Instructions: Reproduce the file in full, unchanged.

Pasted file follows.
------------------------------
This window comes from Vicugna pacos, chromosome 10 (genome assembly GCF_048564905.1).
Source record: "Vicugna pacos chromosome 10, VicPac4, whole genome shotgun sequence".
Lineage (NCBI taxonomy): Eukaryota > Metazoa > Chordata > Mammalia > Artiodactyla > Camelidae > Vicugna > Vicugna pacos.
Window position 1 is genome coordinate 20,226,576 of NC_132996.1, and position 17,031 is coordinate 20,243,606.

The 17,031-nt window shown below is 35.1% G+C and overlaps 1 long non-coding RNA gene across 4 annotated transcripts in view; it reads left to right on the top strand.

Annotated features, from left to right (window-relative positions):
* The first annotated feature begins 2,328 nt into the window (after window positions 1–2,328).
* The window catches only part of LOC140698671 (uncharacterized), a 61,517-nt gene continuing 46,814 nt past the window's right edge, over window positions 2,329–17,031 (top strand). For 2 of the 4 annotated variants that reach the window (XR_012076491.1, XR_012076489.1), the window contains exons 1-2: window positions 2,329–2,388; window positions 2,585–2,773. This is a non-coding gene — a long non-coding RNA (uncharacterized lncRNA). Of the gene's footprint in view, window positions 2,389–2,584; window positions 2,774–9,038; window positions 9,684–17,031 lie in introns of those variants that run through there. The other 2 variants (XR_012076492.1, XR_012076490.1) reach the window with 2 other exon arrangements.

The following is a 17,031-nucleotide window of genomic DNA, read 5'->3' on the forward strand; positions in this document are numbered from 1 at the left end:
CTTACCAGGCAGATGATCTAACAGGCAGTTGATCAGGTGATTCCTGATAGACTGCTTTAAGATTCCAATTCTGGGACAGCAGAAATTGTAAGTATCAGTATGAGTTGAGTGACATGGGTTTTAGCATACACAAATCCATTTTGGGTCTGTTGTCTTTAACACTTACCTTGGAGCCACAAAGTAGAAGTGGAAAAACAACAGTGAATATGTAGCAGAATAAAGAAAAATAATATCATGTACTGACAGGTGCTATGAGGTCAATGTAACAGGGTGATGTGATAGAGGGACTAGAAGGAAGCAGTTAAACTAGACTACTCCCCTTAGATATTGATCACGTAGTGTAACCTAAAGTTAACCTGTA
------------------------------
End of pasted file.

This window comes from Vicugna pacos, chromosome 10 (genome assembly GCF_048564905.1).
Source record: "Vicugna pacos chromosome 10, VicPac4, whole genome shotgun sequence".
Lineage (NCBI taxonomy): Eukaryota > Metazoa > Chordata > Mammalia > Artiodactyla > Camelidae > Vicugna > Vicugna pacos.
Window position 1 is genome coordinate 20,226,576 of NC_132996.1, and position 17,031 is coordinate 20,243,606.

The 17,031-nt window shown below is 35.1% G+C and overlaps 1 long non-coding RNA gene across 4 annotated transcripts in view; it reads left to right on the top strand.

Annotated features, from left to right (window-relative positions):
* The first annotated feature begins 2,328 nt into the window (after window positions 1–2,328).
* The window catches only part of LOC140698671 (uncharacterized), a 61,517-nt gene continuing 46,814 nt past the window's right edge, over window positions 2,329–17,031 (top strand). For 2 of the 4 annotated variants that reach the window (XR_012076491.1, XR_012076489.1), the window contains exons 1-2: window positions 2,329–2,388; window positions 2,585–2,773. This is a non-coding gene — a long non-coding RNA (uncharacterized lncRNA). Of the gene's footprint in view, window positions 2,389–2,584; window positions 2,774–9,038; window positions 9,684–17,031 lie in introns of those variants that run through there. The other 2 variants (XR_012076492.1, XR_012076490.1) reach the window with 2 other exon arrangements.

The following is a 17,031-nucleotide window of genomic DNA, read 5'->3' on the forward strand; positions in this document are numbered from 1 at the left end:
CTTACCAGGCAGATGATCTAACAGGCAGTTGATCAGGTGATTCCTGATAGACTGCTTTAAGATTCCAATTCTGGGACAGCAGAAATTGTAAGTATCAGTATGAGTTGAGTGACATGGGTTTTAGCATACACAAATCCATTTTGGGTCTGTTGTCTTTAACACTTACCTTGGAGCCACAAAGTAGAAGTGGAAAAACAACAGTGAATATGTAGCAGAATAAAGAAAAATAATATCATGTACTGACAGGTGCTATGAGGTCAATGTAACAGGGTGATGTGATAGAGGGACTAGAAGGAAGCAGTTAAACTAGACTACTCCCCTTAGATATTGATCACGTAGTGTAACCTAAAGTTAACCTGTA